It’s not broken, what’s to fix?
I AM proud to be an older third-generation Australian.
For the past 50 years I have hoisted the Australian flag in front of our home. I object to the small majority of people who are trying to change Australia to a republic.
Australia had a referendum to decide with a yes or no vote. The Australian voters voted an overwhelming “no”. We were told this was to be a once-only referendum, nothing has changed. There is an old — if it is not broken don’t fix it. The cost of a referendum is millions of dollars,
I hesitate to think how many millions of taxpayers’ dollars it would cost to change from the Westminster System to a Republic. Put our money to a better use and get on with governing this great country.
Frank Granger
Melville Bch Rd, Applecross
The Ed says: Thanks, Frank. If the marriage equality referendum is to be taken as a guide it will cost in the order of $120–$160 million. A referendum is required because any change requires constitutional amendment. The only practical change (assuming it’s an appointed and not elected president) would be replacing the Governor-General with a President, and no longer referring to Britain’s queen as our head of state. Ideally we’d also get rid of that little red bit in the corner of our flag, too.

CEO ‘sacked’ in silence
THERE was a lot of furore over the sacking of Gary Stevenson from Perth city council. Not one word about CEO of East Fremantle who was covertly dismissed about six months ago by the faceless councillors.
Barrie P Renouf
Oakover St, East Fremantle


Rubbish idea
I REFER to Labor member Fran Logan’s comments on solutions to “rubbish in the park” (Herald, January 19, 2016) and his suggestion the government erect multicultural directional signs .
The honourable member is out of touch. Has he ever seen or read the pledge for what every newcomer obliges him or herself to after arrival? Doesn’t he know that taxpayers finance free english classes for those who want to or need to learn the local lingo?
If there were any children amongst the revellers, would they not go to school to learn english and proper manners to enlighten their parents? How do adults live, shop and work here if they do not know how to read the written word?
The immigration department wrote me that every immigrant is a benefit to this nation. Our freeway verges are also in many locations full of litter, but of course from different sources.
The member quoted many figures, all related to bulk waste, which is actually the main problem of local and state governments. I doubt whether environment minister Albert Jacob will take note about these comments.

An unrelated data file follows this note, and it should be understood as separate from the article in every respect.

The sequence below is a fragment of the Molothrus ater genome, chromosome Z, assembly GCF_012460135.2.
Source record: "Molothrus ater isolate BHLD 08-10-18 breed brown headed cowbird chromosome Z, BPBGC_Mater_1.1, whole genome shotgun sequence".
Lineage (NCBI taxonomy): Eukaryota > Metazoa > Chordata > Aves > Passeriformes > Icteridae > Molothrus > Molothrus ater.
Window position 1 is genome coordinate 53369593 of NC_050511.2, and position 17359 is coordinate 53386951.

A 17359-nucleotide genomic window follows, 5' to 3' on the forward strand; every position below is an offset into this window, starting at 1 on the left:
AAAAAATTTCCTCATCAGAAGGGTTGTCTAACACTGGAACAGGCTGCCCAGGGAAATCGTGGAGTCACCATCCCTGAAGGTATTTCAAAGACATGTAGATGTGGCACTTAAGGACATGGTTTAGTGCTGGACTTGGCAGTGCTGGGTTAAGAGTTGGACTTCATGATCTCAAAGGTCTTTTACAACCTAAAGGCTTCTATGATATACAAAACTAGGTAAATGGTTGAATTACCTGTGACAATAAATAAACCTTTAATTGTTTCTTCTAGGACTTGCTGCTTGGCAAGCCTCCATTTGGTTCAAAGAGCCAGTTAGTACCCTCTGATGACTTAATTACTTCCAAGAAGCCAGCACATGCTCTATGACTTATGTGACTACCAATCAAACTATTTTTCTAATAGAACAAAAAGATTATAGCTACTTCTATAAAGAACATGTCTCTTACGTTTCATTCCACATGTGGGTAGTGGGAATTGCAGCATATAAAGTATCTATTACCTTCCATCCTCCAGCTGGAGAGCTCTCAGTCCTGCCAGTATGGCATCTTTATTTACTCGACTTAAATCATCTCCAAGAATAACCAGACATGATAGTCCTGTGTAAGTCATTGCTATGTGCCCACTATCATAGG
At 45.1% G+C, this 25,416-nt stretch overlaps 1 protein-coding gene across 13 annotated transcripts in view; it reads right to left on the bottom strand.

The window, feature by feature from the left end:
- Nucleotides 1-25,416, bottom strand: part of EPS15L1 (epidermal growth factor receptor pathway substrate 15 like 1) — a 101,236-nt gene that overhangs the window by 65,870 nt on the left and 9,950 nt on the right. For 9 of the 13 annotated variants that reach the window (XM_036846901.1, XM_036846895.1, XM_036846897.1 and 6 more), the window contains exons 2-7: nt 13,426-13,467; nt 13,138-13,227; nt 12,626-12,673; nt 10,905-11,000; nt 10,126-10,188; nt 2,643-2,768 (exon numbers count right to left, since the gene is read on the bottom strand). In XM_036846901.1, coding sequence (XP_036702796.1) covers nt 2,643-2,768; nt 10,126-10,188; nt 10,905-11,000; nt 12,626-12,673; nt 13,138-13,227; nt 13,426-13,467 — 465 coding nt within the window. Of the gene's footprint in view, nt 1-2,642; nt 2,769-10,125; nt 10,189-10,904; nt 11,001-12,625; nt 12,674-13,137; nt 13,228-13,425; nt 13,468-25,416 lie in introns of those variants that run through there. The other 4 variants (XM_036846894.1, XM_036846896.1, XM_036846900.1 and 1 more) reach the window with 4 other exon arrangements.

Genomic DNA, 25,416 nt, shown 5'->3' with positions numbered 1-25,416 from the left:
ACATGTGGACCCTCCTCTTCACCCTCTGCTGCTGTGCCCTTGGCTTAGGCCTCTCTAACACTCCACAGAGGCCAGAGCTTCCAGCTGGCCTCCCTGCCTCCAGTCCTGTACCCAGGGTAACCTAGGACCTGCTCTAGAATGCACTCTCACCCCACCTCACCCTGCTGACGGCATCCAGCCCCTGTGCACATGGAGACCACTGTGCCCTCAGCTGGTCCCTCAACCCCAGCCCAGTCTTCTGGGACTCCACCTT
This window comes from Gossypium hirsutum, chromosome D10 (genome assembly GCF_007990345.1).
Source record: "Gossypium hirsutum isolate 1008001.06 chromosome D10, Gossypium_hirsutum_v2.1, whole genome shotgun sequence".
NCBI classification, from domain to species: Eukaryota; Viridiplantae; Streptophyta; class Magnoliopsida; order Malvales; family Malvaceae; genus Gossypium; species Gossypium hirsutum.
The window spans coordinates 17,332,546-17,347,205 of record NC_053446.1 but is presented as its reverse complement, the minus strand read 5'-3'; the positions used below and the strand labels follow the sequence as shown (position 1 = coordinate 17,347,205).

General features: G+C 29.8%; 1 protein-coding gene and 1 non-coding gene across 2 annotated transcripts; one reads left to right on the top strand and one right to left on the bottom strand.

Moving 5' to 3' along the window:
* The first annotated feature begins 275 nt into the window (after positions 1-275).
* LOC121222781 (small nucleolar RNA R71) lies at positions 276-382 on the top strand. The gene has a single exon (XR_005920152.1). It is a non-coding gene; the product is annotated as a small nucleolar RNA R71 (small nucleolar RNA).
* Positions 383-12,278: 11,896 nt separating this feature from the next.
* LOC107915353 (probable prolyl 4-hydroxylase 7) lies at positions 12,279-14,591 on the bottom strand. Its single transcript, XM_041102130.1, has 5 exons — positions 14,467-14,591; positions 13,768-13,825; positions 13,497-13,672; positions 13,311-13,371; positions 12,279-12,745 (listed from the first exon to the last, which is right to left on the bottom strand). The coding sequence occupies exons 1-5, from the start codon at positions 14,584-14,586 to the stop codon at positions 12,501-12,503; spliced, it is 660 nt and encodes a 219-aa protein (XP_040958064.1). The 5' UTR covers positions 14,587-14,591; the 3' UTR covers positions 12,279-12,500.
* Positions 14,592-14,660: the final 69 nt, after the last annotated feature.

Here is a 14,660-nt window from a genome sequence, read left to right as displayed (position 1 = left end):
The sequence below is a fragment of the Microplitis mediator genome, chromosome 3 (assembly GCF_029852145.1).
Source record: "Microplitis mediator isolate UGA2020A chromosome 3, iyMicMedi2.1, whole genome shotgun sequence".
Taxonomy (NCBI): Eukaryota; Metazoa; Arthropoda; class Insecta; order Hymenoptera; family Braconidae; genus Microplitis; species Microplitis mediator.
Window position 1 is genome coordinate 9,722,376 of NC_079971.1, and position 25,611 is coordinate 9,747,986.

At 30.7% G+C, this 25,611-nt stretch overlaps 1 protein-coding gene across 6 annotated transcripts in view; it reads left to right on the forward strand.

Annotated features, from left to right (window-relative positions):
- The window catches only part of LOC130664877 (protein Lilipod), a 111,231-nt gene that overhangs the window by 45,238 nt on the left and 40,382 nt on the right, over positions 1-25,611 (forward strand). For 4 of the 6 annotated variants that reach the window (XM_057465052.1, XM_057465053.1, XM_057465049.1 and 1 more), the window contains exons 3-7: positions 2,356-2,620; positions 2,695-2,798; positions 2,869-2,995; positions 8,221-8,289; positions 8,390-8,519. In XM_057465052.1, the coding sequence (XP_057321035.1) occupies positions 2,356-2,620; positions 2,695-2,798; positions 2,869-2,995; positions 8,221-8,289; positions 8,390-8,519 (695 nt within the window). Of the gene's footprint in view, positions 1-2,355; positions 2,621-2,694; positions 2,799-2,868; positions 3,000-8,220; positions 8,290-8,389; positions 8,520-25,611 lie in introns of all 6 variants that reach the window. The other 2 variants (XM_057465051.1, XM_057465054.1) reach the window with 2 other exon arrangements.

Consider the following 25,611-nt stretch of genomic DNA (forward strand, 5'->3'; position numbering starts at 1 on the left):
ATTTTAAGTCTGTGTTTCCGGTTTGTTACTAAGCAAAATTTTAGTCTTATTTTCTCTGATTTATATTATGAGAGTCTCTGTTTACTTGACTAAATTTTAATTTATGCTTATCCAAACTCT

Our 2.4 million population has only $30 billion plus debt, so retrenchments take place all around us. Incidentally, why not use community offenders to collect such litter, or is it too costly, too much red tape or indeed too demeaning for human dignity to collect waste or clean up in parks?
Otto Mueller
Windelya Rd, Murdoch

Service continues
I WOULD like to make a small but significant correction to last week’s front-page article (Herald, January 30, 2016) regarding my decision not to contest the next federal election.
I did not say I have “done my public service.” Indeed, I intend to remain actively engaged in public service, just in a different way, as so many Fremantle people do.
Hon Melissa Parke MP
Federal Labor Member for Fremantle

An enchanted evening
I ATTENDED the fireworks display in Fremantle, watching from the Monument along with thousands’ others. I drove four elderly friends, one of whom is a 97-year-old I’m a live-in carer for.
It was wonderful. I parked across the road, easy walking distance for my friends of varied mobility. We sat watching the sun go down, enjoying the hues of the changing sky. Enjoyed a glass of wine. Watched the hundreds of kids run around freely. Fireworks were enjoyable. All over we headed home. Easily done. Kudos to everyone. There was no aggro, everyone was happy and well behaved.
Desiree Peta
Worley St, Willagee

Logic keels me
SOUTH BEACH again. As boat owners are a tiny minority of population, why are their demands for space given a priority?
The rest of us, in our thousands, use South Beach for various recreational purposes, but our needs seem to take the second place. Also, I just read a statistic (mentioned by boat owner), that on average owners take their boats out 16 times a year. Rest of the time, as we all can see, they are in the marina, taking up space. So here we have a minority who seldom use the facilities, threatening our way of life. A bit of an upside down situation, methinks.
Kerttu Hamilton
Shoalwater St, North Coogee

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